But here’s where I note my impressions of Pamela Druckerman. She is a charming writer, and an insecure woman amongst a population of beautifully dressed women who seemly maintain it all: their looks, their weight, their jobs and their love lives with their husbands. I mean, I get it. Sub in Lulemon yoga outfits for skinny jeans and boots and impossibly fit physiques and Pamela is me: feeling like a fish out of water.

I tend to take a more skeptical look at things than Druckerman, however. I have to admit that I gave the book the side-eye a few times. Druckerman would repeatedly tell the same story: she would think she wouldn’t like a certain parenting technique then she tries it and BOOM! It works! Eyeroll.

Mainly though it raised the question: why? Why do we Americans constantly feel so insecure and unsure about how to raise our children? Why are we so defensive about what choices we make? Why ARE there so many choices on how to parent?

Here’s where I decide: I’m going with what my parents taught me. I’ll never be the amazingly nurturing personality my mom is, but I’ll do my best. I agree with my dad that education, politeness and teaching your children to question are the defining virtues of parenting.

And, I will do my best to not compare that and contrast it with what’s out there. Because I’m doing my best. That will be enough.

Final cultural note from my in-laws who just spent a month living in Paris: they went out to dinner with friends with children and the children did NOT sit during dinner, they were LOUD and they didn’t particularly listen to their parents EITHER.

So, there’s that.

And here’s a photo of my children and myself in the latest styles of Paris, as procured by MIL. Because I’m shallow and what I love most about France is the fashion and the food 😉

To read more reviews, click here.


Filed under Bringing Up Bebe Book Club, writing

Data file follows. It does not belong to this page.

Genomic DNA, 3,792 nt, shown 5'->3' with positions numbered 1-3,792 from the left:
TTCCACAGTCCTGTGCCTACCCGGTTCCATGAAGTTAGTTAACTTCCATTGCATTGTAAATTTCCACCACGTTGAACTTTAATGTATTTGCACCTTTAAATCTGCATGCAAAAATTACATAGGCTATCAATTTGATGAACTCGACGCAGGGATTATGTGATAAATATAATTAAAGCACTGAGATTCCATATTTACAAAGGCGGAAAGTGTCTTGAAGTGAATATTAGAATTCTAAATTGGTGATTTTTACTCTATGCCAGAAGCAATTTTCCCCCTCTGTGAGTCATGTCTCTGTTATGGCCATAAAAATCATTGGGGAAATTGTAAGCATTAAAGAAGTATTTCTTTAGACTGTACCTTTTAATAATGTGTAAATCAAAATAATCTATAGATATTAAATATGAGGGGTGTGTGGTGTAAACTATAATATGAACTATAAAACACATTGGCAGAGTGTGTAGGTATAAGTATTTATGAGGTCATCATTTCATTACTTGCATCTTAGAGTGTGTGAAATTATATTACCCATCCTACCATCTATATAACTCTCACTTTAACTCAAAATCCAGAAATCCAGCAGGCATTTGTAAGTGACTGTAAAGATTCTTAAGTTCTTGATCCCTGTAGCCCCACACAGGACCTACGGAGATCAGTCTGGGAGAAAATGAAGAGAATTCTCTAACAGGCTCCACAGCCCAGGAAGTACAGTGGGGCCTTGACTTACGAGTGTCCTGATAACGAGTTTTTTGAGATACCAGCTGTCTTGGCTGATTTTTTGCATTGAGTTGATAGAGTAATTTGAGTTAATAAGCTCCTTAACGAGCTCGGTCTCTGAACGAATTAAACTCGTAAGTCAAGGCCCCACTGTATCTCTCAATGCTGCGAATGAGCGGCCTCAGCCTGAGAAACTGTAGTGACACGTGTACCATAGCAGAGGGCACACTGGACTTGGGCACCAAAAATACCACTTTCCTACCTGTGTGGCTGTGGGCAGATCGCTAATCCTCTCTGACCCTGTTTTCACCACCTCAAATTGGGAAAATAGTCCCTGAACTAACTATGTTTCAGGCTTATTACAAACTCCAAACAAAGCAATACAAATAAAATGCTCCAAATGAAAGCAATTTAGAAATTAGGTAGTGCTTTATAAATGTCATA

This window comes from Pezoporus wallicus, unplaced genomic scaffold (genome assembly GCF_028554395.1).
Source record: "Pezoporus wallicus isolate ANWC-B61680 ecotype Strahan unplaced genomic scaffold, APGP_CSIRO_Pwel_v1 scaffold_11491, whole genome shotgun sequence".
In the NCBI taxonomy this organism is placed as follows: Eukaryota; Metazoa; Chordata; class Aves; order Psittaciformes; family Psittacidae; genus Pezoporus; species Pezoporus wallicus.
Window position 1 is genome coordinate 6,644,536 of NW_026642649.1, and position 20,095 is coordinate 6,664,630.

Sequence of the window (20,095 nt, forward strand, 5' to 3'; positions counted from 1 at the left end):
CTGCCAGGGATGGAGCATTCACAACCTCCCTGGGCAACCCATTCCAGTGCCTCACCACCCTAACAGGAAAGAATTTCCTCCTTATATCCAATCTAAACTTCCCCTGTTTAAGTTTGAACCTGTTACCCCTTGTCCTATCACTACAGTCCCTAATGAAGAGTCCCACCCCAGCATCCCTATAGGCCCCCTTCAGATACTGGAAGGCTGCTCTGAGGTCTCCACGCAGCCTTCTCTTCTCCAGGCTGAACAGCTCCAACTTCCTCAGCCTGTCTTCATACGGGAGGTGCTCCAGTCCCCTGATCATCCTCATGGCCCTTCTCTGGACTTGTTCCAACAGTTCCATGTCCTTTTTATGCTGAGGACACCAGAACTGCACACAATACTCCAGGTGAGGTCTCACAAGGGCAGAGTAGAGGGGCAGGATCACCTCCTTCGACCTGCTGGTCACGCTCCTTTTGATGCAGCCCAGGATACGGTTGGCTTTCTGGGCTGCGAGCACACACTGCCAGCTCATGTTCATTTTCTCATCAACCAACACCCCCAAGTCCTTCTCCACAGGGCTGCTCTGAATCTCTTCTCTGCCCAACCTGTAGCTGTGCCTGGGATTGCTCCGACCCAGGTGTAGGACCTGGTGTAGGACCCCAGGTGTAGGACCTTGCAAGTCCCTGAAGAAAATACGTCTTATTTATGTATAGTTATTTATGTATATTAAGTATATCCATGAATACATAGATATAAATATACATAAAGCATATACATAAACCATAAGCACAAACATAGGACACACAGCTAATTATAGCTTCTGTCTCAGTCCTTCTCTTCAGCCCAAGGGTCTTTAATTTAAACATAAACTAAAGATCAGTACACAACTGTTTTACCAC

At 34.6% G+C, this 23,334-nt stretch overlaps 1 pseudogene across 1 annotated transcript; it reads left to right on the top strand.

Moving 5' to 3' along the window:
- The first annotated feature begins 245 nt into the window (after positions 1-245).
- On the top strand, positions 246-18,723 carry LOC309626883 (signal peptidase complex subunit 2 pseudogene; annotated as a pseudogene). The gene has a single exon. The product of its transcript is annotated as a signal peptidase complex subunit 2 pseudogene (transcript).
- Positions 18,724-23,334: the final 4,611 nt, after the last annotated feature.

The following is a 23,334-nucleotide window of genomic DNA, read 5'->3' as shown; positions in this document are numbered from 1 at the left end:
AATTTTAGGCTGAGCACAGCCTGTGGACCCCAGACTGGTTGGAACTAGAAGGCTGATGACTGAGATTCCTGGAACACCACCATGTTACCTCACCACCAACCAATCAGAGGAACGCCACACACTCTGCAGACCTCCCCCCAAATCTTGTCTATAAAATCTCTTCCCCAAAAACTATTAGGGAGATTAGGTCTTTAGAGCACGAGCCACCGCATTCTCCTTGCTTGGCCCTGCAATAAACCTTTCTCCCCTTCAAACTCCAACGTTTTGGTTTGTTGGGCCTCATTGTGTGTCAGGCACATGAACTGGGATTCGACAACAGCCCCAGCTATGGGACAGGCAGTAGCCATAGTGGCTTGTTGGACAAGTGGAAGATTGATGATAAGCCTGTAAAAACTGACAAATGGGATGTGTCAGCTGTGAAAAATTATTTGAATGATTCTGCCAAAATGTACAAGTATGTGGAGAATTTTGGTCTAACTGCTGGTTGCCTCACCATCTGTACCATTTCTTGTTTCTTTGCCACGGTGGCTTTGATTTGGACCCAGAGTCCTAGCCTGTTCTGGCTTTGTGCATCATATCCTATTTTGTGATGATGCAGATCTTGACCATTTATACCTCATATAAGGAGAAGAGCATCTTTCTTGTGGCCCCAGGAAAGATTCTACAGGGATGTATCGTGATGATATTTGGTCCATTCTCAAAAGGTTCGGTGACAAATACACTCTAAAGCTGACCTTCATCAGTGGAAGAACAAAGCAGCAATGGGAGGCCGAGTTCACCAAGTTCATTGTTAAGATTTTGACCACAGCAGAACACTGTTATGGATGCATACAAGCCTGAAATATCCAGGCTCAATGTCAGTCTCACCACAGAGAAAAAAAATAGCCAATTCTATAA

12 responses to ““Bringing Up Bebe”: Book Review, Part Two

  1. I love that picture of y’all!

    I think we’re so insecure because we’re taught to second guess every single thing we do, every single minute of the day. We can’t embrace any differences, we all have to be the same, do thing the same way. Which is just plain dumb. Something can work for billions of people and be exactly wrong for just one. That’s oversimplifying a bit, but I seem to be prone to exaggeration lately.

    I’m amused by the ‘no’ thing. We had a talk with our counselor when she suggested that we try not to say no, to save it for running in the street and other real dangers, so that it has more impact instead of being a nag nag nag, all the time. Maybe we were meant to be French, because that’s a lot harder than it sounds, to substitute ‘let’s do this instead’ et al for a blanket ‘no.’

  2. funny – the pause is my instinctive way of parenting. After my c-section, getting out of bed was so painful that, when woken by my baby at night, I would wait and see: does he really need me? Often he would fall back asleep in a few minutes (side note: I never “paused” if he was really crying) – and boom! – he’s sleeping through the night. I know he wakes up, but soothes himself back to sleep.

    As for the book – obviously, there’s lots of generalizations. \not all frenvh kids behave, not all american moms are parenting philosophy maniacs 🙂

  3. You look fabulous in the latest Parisian fashion! Can I move to Paris and go to a creche all day? I was drooling over what the children were served. Like your MIL’s observation about the children, I suspect that French children have their moments as well.

    I have never read a parenting book, but I do feel like there is this pressure to find the “right” way to parent. Like you, I’m focusing on characteristics and virtues I want D to have and cultivating those.

  4. Great impressions of the book! (and I love how you “looked at it side-eyed”… perfect explanation for how I felt at times). I wrote about insecurity (in the form of mom-guilt) in my book club post – I think it pervades our society.

  5. Ooh, now I really want to read the other reviews of the book (I will click on your link). From your description, it does sound like the French methods for raising children are a little too perfect. Nothing works all the time!